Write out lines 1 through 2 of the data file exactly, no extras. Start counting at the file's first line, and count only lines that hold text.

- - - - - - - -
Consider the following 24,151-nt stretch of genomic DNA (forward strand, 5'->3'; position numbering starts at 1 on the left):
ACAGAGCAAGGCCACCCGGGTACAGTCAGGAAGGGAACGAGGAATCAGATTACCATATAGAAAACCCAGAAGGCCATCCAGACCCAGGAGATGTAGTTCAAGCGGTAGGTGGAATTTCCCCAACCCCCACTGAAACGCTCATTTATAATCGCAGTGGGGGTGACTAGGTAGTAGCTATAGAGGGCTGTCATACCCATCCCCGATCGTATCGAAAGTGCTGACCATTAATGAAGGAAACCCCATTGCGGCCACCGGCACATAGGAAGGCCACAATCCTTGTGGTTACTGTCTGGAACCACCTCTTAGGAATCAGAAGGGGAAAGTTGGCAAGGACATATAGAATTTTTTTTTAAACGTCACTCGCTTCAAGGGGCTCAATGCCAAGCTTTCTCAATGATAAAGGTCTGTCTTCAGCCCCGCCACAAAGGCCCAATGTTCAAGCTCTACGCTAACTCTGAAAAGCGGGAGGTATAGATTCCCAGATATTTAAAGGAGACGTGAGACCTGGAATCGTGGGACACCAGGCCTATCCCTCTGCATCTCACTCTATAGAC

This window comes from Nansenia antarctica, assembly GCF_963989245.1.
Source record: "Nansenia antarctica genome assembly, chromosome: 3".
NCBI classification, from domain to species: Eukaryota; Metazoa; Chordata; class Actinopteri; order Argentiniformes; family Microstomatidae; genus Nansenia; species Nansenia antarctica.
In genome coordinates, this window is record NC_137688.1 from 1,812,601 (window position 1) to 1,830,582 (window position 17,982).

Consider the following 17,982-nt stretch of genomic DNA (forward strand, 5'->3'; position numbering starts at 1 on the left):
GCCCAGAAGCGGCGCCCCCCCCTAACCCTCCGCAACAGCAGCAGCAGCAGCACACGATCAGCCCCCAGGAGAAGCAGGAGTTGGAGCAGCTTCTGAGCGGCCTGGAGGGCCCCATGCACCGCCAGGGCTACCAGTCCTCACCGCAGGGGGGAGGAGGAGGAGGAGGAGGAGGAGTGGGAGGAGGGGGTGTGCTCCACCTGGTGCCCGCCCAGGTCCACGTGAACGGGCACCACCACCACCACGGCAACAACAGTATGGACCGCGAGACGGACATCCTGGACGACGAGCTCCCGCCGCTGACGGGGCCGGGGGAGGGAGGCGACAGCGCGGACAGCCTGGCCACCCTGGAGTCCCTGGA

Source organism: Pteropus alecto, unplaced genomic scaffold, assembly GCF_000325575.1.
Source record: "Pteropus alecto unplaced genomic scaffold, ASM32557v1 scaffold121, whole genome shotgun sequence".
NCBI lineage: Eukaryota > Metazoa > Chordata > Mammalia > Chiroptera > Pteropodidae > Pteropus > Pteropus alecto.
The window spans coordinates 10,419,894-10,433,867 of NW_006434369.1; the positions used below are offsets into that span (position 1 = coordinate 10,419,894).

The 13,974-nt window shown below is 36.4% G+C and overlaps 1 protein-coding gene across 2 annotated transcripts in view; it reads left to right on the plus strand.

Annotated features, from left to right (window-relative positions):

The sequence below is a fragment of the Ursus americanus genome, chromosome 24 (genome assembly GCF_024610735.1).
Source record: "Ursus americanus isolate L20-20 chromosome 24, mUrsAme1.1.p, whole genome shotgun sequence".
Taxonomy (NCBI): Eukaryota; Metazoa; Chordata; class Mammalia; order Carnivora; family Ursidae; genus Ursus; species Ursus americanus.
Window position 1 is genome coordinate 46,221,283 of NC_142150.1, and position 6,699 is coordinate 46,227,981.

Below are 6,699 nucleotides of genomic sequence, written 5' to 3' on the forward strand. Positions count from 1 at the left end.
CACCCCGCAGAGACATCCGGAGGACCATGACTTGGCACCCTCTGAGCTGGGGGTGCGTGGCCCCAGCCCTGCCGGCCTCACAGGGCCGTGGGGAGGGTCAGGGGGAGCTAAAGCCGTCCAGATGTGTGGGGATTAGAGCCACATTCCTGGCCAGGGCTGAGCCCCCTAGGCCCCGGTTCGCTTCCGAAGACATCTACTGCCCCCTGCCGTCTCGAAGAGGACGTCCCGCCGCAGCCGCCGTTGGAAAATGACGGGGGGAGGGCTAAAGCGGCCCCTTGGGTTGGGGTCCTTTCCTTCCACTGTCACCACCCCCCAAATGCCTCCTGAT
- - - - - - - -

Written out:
Consider the following 24,151-nt stretch of genomic DNA (forward strand, 5'->3'; position numbering starts at 1 on the left):
ACAGAGCAAGGCCACCCGGGTACAGTCAGGAAGGGAACGAGGAATCAGATTACCATATAGAAAACCCAGAAGGCCATCCAGACCCAGGAGATGTAGTTCAAGCGGTAGGTGGAATTTCCCCAACCCCCACTGAAACGCTCATTTATAATCGCAGTGGGGGTGACTAGGTAGTAGCTATAGAGGGCTGTCATACCCATCCCCGATCGTATCGAAAGTGCTGACCATTAATGAAGGAAACCCCATTGCGGCCACCGGCACATAGGAAGGCCACAATCCTTGTGGTTACTGTCTGGAACCACCTCTTAGGAATCAGAAGGGGAAAGTTGGCAAGGACATATAGAATTTTTTTTTAAACGTCACTCGCTTCAAGGGGCTCAATGCCAAGCTTTCTCAATGATAAAGGTCTGTCTTCAGCCCCGCCACAAAGGCCCAATGTTCAAGCTCTACGCTAACTCTGAAAAGCGGGAGGTATAGATTCCCAGATATTTAAAGGAGACGTGAGACCTGGAATCGTGGGACACCAGGCCTATCCCTCTGCATCTCACTCTATAGAC